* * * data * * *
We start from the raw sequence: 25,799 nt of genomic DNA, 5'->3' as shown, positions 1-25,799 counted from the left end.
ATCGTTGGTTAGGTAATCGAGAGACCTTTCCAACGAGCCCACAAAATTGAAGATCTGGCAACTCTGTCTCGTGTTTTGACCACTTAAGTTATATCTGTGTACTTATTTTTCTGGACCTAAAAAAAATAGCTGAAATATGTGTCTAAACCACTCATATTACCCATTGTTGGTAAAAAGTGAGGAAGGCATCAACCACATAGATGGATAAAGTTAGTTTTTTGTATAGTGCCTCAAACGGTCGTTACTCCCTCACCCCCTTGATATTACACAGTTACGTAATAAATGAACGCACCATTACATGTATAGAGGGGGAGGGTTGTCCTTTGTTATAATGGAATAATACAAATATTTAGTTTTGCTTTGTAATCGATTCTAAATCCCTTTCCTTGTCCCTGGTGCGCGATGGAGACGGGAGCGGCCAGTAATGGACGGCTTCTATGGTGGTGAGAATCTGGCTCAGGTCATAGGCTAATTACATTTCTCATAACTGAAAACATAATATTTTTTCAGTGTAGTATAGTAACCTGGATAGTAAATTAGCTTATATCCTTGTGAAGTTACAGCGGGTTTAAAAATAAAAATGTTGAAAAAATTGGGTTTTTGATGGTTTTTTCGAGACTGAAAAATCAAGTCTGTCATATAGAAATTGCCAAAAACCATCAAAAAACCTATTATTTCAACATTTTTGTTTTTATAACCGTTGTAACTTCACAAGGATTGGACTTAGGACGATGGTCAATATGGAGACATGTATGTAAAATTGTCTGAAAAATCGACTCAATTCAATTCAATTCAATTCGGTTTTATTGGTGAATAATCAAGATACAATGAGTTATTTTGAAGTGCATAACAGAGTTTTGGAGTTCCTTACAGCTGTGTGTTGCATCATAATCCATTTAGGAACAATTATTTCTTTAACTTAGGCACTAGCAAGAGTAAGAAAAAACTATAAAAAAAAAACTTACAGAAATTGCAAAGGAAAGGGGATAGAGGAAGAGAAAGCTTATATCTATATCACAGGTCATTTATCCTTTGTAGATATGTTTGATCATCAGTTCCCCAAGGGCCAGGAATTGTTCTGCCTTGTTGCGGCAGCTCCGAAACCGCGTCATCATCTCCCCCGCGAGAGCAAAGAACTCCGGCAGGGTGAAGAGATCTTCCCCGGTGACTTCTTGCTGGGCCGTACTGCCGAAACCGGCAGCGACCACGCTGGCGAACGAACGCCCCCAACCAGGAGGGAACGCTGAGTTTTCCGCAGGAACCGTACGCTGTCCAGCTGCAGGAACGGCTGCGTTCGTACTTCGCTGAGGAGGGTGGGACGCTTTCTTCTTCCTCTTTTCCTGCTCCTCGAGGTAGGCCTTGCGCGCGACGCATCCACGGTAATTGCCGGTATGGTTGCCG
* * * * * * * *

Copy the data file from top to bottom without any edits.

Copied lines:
We start from the raw sequence: 25,799 nt of genomic DNA, 5'->3' as shown, positions 1-25,799 counted from the left end.
ATCGTTGGTTAGGTAATCGAGAGACCTTTCCAACGAGCCCACAAAATTGAAGATCTGGCAACTCTGTCTCGTGTTTTGACCACTTAAGTTATATCTGTGTACTTATTTTTCTGGACCTAAAAAAAATAGCTGAAATATGTGTCTAAACCACTCATATTACCCATTGTTGGTAAAAAGTGAGGAAGGCATCAACCACATAGATGGATAAAGTTAGTTTTTTGTATAGTGCCTCAAACGGTCGTTACTCCCTCACCCCCTTGATATTACACAGTTACGTAATAAATGAACGCACCATTACATGTATAGAGGGGGAGGGTTGTCCTTTGTTATAATGGAATAATACAAATATTTAGTTTTGCTTTGTAATCGATTCTAAATCCCTTTCCTTGTCCCTGGTGCGCGATGGAGACGGGAGCGGCCAGTAATGGACGGCTTCTATGGTGGTGAGAATCTGGCTCAGGTCATAGGCTAATTACATTTCTCATAACTGAAAACATAATATTTTTTCAGTGTAGTATAGTAACCTGGATAGTAAATTAGCTTATATCCTTGTGAAGTTACAGCGGGTTTAAAAATAAAAATGTTGAAAAAATTGGGTTTTTGATGGTTTTTTCGAGACTGAAAAATCAAGTCTGTCATATAGAAATTGCCAAAAACCATCAAAAAACCTATTATTTCAACATTTTTGTTTTTATAACCGTTGTAACTTCACAAGGATTGGACTTAGGACGATGGTCAATATGGAGACATGTATGTAAAATTGTCTGAAAAATCGACTCAATTCAATTCAATTCAATTCGGTTTTATTGGTGAATAATCAAGATACAATGAGTTATTTTGAAGTGCATAACAGAGTTTTGGAGTTCCTTACAGCTGTGTGTTGCATCATAATCCATTTAGGAACAATTATTTCTTTAACTTAGGCACTAGCAAGAGTAAGAAAAAACTATAAAAAAAAAACTTACAGAAATTGCAAAGGAAAGGGGATAGAGGAAGAGAAAGCTTATATCTATATCACAGGTCATTTATCCTTTGTAGATATGTTTGATCATCAGTTCCCCAAGGGCCAGGAATTGTTCTGCCTTGTTGCGGCAGCTCCGAAACCGCGTCATCATCTCCCCCGCGAGAGCAAAGAACTCCGGCAGGGTGAAGAGATCTTCCCCGGTGACTTCTTGCTGGGCCGTACTGCCGAAACCGGCAGCGACCACGCTGGCGAACGAACGCCCCCAACCAGGAGGGAACGCTGAGTTTTCCGCAGGAACCGTACGCTGTCCAGCTGCAGGAACGGCTGCGTTCGTACTTCGCTGAGGAGGGTGGGACGCTTTCTTCTTCCTCTTTTCCTGCTCCTCGAGGTAGGCCTTGCGCGCGACGCATCCACGGTAATTGCCGGTATGGTTGCCG